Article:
Limits on mayor’s spending coming back before Pensacola City Council

September 6, 2013

Councilwoman Sherri Myers wants to amend the Council Financial Planning and Administrative Policy to put a ceiling on how much the mayor can move around between categories, departments and programs without city council approval. She would like to see a $50,000 cap of such fund transfers.

It will be discussed by the city council at its Sept. 9 Agenda Review meeting.

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  • phedup September 7, 2013 at 4:59 pm

    As usual C.J. is right on. This administration, including the bunch of mediocre Department Directors, is going to do whatever they want to do, regardless of what maybe the right thing to do or whatever is in the best interest of the taxpayers. It’s an unholy alliance that will blow up one day and all will be revealed.Thank god for concerned, informed citizens like C.J.

  • CJ Lewis September 6, 2013 at 11:16 am

    As an interesting twist, the Council amends the “Policies of the City Council” by Resolution. As written, the Charter gives this and all future Mayors the power to veto all Ordinances “and” Resolutions to include those amending the internal policies of the City Council. That Catch-22 must have been put in by careful design! Initially, the Charter Review Commission only recommended the Mayor be able to reject Ordinances.

    Does anyone really think that Brian Spencer, Larry Johnson, Andy Terhaar and certainly not P.C. Wu will dare defy Ashton Hayward voting to require him to come back to the Council if he wants to change the intended purpose of more than $50,000 to include if he wants to refurbish again the Office of the Mayor? Until this change and others are made imposing fiscal safeguards, the budget process is a charade. However, assuming the vote Thursday is 5-4, Hayward’s resulting veto will be upheld.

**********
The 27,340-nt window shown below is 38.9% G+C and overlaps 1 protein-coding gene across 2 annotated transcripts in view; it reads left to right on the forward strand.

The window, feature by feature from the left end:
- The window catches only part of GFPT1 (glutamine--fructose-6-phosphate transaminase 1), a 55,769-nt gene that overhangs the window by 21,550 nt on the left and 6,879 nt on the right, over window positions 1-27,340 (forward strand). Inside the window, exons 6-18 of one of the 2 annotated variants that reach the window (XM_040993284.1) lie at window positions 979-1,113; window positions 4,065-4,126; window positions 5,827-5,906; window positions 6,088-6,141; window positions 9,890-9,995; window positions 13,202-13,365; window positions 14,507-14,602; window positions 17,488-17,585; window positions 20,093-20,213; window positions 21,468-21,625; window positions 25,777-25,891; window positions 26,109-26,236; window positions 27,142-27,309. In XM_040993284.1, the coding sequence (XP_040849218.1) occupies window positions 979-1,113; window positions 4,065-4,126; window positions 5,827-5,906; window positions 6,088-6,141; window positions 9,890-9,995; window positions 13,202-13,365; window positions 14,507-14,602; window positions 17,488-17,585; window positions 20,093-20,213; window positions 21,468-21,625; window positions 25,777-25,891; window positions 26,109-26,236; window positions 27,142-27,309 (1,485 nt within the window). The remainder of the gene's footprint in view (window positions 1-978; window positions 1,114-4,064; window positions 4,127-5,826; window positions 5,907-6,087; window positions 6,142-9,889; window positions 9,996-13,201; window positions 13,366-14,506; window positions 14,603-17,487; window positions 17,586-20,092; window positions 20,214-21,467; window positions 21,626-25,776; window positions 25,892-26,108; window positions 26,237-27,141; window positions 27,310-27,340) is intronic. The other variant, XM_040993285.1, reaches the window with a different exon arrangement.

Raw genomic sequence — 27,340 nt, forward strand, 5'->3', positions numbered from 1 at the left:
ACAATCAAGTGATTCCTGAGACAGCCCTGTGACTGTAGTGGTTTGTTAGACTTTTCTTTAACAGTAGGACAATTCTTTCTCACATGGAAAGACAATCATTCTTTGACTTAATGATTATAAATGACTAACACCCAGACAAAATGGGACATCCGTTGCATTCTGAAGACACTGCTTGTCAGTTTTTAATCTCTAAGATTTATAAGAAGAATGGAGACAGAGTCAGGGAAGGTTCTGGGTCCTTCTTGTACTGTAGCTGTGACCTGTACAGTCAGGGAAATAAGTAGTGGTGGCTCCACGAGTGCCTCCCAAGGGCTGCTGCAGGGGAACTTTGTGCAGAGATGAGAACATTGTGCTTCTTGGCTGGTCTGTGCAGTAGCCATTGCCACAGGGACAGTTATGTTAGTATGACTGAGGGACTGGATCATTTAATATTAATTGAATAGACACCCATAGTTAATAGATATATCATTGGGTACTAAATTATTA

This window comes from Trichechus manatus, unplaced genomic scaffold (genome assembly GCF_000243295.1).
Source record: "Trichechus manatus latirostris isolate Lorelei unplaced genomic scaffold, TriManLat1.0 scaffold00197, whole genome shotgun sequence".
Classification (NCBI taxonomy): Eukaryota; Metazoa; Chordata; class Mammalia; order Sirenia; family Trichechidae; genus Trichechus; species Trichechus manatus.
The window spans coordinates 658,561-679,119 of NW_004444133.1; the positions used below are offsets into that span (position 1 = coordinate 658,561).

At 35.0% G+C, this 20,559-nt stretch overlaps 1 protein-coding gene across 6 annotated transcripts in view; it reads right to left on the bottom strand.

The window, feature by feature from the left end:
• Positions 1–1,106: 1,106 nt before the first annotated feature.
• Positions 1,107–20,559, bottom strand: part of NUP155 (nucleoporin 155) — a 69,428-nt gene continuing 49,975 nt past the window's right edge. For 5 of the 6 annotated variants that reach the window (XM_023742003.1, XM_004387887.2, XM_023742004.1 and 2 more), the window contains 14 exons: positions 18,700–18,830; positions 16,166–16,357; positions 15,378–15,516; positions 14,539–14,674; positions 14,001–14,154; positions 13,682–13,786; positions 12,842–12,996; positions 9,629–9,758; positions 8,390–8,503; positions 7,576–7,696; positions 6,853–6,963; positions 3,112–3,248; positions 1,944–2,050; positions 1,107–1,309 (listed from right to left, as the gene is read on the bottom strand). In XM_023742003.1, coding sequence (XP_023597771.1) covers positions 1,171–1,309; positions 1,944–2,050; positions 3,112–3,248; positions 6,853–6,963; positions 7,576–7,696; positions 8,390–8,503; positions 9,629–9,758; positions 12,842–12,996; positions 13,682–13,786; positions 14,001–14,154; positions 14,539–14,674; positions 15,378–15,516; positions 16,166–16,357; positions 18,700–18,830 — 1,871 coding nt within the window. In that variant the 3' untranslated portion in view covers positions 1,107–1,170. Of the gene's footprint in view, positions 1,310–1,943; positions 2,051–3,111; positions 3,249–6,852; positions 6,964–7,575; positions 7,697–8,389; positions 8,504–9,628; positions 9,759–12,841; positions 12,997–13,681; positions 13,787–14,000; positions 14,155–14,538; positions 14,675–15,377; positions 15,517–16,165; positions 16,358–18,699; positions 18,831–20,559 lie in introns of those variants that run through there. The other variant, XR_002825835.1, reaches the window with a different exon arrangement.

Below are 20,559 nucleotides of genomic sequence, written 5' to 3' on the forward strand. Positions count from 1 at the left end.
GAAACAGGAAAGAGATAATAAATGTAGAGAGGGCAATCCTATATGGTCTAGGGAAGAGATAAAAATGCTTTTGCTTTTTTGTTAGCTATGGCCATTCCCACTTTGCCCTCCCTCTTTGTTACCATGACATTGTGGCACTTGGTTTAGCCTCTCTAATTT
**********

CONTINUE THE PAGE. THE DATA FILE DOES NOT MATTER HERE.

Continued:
This Council cannot get anything done without a two-thirds majority. The Council might as well accept that as a fact of life putting forward two complimentary Charter amendments that: 1) require a 2/3rds majority for all Council actions; and 2) strip the Mayor of a veto power to reject ordinances and resolutions adopted by the Council on behalf of the people of Pensacola. While they’re at it, the Council should also ask the people to relieve the Mayor of his onerous constitutional burden “to attend all meetings of the City Council.”

    The Council could even use the Charter amendment opportunity to take back the power to determine the organization of the city government as is the case in Hialeah and every other city in the nation except Pensacola where the Mayor exercises both the administrative function to recommend to the Council the organization of the city government and the legislative function to approve his own recommendations without Council approval.

  • Stephen Jdrnigan September 6, 2013 at 11:00 am

    O boy